If in the past 12 months you have been called twice or have already served, contact your local jury office. Explain to the jury staff person that you have been summoned twice and you would like to make sure that does not happen again. It is important for you to call to make sure the problem is cleared up. If you have served on a trial, it is important to keep the certificate that the judge in your trial gives you at the end. The certificate proves that you have served in case a question arises. If you were called but did not serve, keep your summons as a record; the jury office staff should provide a certificate of service. If you have been called again but it has been more than 12 months, your name has been randomly selected again. Please read the summons carefully and follow the directions. Call your jury office if you have specific questions.
Q: What should I do if I need special accommodations?
If you need special accommodations (such as assistance with a wheelchair, hearing amplification, special seating), contact the local jury office and let them know what type of assistance you will need. If they cannot reasonably accommodate you, you may be excused from jury service.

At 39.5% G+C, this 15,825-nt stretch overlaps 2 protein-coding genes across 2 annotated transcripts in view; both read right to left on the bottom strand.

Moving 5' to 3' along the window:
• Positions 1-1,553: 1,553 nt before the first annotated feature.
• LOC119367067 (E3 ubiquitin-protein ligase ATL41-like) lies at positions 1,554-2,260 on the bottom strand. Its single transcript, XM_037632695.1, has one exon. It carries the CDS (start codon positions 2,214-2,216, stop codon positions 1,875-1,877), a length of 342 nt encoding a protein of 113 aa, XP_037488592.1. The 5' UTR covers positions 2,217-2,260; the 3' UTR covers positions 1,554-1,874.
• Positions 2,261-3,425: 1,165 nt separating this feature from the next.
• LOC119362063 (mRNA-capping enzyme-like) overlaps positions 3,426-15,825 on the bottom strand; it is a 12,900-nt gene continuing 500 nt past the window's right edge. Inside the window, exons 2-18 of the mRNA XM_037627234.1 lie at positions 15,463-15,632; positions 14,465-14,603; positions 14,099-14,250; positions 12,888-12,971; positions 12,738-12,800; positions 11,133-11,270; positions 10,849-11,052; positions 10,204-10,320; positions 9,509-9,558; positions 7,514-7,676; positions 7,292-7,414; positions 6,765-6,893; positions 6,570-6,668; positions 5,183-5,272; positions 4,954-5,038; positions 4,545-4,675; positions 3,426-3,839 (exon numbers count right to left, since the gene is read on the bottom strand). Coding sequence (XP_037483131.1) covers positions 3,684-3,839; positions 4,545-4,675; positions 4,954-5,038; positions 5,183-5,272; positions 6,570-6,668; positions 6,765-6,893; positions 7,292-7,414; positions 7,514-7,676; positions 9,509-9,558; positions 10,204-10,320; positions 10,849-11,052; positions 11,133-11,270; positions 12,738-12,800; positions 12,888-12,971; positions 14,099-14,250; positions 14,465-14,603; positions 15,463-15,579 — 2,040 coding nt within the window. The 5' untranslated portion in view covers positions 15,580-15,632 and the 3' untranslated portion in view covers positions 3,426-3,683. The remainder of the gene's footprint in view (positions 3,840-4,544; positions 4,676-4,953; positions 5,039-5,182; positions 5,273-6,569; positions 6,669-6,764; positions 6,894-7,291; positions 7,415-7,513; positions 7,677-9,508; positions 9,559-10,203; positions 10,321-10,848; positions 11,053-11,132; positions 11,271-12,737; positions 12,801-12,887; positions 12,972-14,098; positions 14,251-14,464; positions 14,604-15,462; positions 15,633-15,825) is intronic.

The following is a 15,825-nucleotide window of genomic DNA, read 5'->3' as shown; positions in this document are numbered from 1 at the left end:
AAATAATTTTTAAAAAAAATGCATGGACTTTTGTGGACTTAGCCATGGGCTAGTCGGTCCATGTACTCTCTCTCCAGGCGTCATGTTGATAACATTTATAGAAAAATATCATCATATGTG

Q: How long does a trial take?
The length of trials varies depending on how complex the issues are and how long jurors spend in deliberations. Most trials are completed within a few days or a week. The judge knows about how long the trial will take, and he or she will tell you the time frame when your group is called for jury selection. Judges know how difficult long trials can be. Let the judge know whether it is a serious hardship for you to sit on a long trial. Be patient during this process because a lot of people have similar time concerns.
Q: Why do I have to wait around so much as a juror?